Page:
• Work from the edge toward the core in applying QoS features.

  • Build the policy to treat the traffic.

  • Apply the policy.

Policies and Class-Based Packet Marking in IPv6 Networks

You can create a policy to mark each class of traffic with appropriate priority values, using either DSCP or precedence. Class-based marking allows you to set the IPv6 precedence and DSCP values for traffic management. The traffic is marked as it enters the router on the ingress interface. The markings are used to treat the traffic (forward, queue) as it leaves the router on the egress interface. Always mark and treat the traffic as close as possible to its source.

Traffic Policing in IPv6 Environments

Congestion management for IPv6 is similar to IPv4, and the commands used to configure queueing and traffic shaping features for IPv6 environments are the same commands as those used for IPv4. Traffic shaping allows you to limit the packet dequeue rate by holding additional packets in the queues and forwarding them as specified by parameters configured for traffic shaping features. Traffic shaping uses flow-based queueing by default. CBWFQ can be used to classify and prioritize the packets. Class-based policer and generic traffic shaping (GTS) or Frame Relay traffic shaping (FRTS) can be used for conditioning and policing traffic.

How to Specify IPv6 QoS: MQC Packet Marking/Remarking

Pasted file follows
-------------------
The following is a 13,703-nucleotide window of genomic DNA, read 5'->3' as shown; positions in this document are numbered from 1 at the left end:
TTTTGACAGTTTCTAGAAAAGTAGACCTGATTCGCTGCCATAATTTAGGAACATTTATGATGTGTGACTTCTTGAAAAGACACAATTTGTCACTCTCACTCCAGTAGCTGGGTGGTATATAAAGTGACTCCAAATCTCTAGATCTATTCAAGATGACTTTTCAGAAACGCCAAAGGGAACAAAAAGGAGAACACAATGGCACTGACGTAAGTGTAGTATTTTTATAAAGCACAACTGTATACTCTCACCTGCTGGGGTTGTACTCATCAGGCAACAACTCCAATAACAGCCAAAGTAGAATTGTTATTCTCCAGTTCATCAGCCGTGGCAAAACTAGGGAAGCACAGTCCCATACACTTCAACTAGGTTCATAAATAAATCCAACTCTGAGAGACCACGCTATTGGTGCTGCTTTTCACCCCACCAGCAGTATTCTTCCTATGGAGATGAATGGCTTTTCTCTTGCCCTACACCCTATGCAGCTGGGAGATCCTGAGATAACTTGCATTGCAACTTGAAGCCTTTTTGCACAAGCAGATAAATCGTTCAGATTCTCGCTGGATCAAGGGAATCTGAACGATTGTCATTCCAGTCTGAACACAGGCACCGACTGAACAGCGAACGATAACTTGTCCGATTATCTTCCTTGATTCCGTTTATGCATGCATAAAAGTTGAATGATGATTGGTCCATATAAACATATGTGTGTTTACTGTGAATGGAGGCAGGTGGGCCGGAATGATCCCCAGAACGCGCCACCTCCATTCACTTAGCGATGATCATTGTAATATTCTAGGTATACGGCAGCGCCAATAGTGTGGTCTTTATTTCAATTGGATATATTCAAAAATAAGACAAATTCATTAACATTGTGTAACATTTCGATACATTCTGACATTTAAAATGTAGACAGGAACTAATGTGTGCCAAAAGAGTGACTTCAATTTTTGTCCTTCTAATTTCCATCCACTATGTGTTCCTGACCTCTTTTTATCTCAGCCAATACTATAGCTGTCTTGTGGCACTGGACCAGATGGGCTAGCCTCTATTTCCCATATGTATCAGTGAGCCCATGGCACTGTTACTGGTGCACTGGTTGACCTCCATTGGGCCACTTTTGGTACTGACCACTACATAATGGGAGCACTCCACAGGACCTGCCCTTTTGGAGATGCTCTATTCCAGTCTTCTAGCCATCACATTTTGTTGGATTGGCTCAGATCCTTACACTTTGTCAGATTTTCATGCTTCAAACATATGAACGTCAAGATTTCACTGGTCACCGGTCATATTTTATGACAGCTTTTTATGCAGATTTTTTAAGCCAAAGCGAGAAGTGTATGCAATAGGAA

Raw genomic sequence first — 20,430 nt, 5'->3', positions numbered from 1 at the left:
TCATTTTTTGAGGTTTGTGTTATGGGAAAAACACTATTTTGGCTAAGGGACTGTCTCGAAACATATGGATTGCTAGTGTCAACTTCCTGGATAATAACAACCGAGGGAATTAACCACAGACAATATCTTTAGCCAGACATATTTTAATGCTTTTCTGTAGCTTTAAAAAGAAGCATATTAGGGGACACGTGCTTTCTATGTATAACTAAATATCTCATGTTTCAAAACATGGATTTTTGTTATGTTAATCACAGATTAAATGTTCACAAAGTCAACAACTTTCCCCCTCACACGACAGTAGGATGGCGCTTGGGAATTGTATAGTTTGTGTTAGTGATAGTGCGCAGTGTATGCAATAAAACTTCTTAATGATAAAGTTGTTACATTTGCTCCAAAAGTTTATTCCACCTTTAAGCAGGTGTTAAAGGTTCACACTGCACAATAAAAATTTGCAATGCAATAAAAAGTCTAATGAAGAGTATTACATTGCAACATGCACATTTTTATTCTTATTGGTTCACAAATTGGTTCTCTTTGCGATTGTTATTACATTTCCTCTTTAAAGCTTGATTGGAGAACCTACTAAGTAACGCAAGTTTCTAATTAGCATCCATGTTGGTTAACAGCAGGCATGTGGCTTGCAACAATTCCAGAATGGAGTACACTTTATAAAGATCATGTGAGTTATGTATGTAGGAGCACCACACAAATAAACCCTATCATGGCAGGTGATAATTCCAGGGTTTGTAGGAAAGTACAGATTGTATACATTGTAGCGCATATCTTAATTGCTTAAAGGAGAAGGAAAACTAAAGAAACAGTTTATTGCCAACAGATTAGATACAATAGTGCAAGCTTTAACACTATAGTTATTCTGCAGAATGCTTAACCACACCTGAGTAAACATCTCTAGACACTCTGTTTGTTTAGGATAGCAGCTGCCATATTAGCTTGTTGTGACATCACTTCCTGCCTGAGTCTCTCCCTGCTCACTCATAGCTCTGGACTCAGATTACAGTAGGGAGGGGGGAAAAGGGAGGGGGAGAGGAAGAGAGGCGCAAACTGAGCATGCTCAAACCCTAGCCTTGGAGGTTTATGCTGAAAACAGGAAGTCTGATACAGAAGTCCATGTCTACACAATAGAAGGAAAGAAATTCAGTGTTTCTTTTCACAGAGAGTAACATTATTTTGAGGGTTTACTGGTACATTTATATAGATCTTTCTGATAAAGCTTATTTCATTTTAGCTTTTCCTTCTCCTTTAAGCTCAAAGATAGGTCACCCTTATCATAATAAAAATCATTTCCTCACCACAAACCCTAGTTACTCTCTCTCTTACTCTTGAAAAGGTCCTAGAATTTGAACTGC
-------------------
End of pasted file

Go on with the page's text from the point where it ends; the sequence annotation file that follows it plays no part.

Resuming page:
Specifying Marking Criteria for IPv6 Packets

Perform this task to establish the match criteria (or mark the packets) to be used to match packets for classifying network traffic.

SUMMARY STEPS

    1.    enable

    2.    configure terminal

    3.    policy map policy-map-name

    4.    class {class-name | class-default}

    5.    Do one of the following:

    • set precedence {precedence-value | from-field [table table-map-name]}
    • set [ip] dscp{dscp-value | from-field [table table-map-name]}


DETAILED STEPS
     Command or ActionPurpose
    Step 1 enable


    Example:
    Router> enable
     

    Enables such as privileged EXEC mode.

    • Enter your password if prompted.

     
    Step 2 configure terminal


    Example:
    Router# configure terminal
     

    Enters global configuration mode.

     
    Step 3 policy map policy-map-name


    Example:
    Router(config)# policy map policy1
     

    Creates a policy map using the specified name and enters QoS policy-map configuration mode.

    • Enter name of policy map you want to create.

     
    Step 4 class {class-name | class-default}


    Example:
    Router(config-pmap)# class class-default
     

    Specifies the treatment for traffic of specified class (or the default class) and enters QoS policy-map class configuration mode.